Nigeria has the second-largest burden of HIV infection. Currently, a total of 1.8 million persons are estimated to be living with HIV in Nigeria, out of which about 1.63 million are already on the lifesaving medication of antiretroviral therapy (ART).

According to him, the national average of mother-to-child transmission rate of 22 per cent is driven by a large number of states with transmission rates above 25 per cent and a few states with rates below 15 per cent while Nigeria is responsible for about 30 per cent of the world’s gap in Prevention of mother-to-child transmission (PMTCT).

Aliyu stated that every year millions of dollars are pumped into Nigeria to make sure that the country gets it right and Nigeria is getting it right, adding that the country needs to ensure that all structures required to sustain the response beyond 2030 without Nigeria slipping back into HIV endemic country are put in place.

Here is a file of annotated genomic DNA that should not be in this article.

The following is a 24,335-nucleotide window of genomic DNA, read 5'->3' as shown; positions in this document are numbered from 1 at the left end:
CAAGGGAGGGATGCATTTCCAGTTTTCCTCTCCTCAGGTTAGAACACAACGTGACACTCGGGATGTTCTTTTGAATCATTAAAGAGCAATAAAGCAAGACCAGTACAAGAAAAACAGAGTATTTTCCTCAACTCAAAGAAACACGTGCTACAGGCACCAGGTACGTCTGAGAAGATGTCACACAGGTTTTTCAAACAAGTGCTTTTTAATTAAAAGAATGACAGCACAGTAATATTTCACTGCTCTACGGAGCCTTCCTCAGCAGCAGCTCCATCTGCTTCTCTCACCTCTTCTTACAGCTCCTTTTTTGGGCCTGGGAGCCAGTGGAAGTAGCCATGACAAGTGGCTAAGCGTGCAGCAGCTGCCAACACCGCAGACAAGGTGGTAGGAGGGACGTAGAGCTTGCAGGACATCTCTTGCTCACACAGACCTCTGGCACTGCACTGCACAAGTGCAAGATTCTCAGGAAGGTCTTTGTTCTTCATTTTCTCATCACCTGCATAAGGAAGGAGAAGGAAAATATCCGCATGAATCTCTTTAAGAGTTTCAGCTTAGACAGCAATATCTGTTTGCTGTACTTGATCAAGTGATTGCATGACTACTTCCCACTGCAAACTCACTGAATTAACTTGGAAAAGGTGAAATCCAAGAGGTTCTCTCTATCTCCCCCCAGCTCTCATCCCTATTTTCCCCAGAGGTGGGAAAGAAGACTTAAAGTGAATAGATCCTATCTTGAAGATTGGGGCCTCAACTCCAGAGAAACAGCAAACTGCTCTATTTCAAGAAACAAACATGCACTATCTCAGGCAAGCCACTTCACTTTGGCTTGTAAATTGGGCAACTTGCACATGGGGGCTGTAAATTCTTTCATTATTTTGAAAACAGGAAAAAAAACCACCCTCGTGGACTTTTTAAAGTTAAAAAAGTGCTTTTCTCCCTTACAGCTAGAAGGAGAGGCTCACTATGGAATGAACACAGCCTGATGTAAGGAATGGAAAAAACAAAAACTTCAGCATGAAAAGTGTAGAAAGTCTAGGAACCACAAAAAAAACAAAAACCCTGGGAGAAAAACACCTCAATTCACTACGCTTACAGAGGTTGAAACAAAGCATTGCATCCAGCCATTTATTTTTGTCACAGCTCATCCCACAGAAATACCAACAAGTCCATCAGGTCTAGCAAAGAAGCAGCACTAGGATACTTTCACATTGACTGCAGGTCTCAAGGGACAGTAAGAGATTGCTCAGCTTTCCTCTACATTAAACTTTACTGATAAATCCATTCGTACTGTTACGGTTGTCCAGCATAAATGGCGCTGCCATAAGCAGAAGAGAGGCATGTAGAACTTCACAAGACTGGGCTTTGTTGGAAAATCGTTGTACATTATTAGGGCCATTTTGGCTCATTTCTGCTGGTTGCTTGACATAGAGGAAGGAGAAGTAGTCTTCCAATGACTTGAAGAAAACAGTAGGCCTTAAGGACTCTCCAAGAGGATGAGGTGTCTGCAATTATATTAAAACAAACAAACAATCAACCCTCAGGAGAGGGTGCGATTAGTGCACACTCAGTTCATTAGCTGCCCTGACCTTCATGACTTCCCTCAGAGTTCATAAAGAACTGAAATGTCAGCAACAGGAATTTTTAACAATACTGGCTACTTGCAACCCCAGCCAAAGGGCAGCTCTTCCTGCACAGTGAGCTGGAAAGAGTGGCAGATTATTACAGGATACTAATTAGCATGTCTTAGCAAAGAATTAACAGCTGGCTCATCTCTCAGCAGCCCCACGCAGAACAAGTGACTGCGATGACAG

He commended the support of our development partners and global communities, including UNAIDS, United States government through PEPFAR, Global Funds for HIV/AIDS Tuberculosis and Malaria (ATM) and other partners for their indefatigable efforts over the years that have made Nigeria’s HIV response the most resilient globally. The government is poised to continue to keep this spirit going to achieve the global target of ending AIDS in Nigeria by 2030.

Also speaking, Country Director of the Joint United Nations Programme on HIV/AIDS (UNAIDS), Dr Leo Zekeng said that over 40 million people have died since HIV was discovered in the 80s, but added that tremendous progress has been made in the fight against HIV not only in Nigeria but globally.

He disclosed that about 30 million people globally are on treatment stressing that AIDS is no longer the deadly disease we used to know considering that those affected by the disease who take their medications religiously can live a normal life. Zekeng also observed that new HIV infections have declined but we still have children living with HIV that we cannot find and put on treatment.

‘’We need to find those that are hard to reach and place them on treatment. As we pursue the last mile, we need to put communities at the centre of response and end inequalities in access to HIV services”, he added.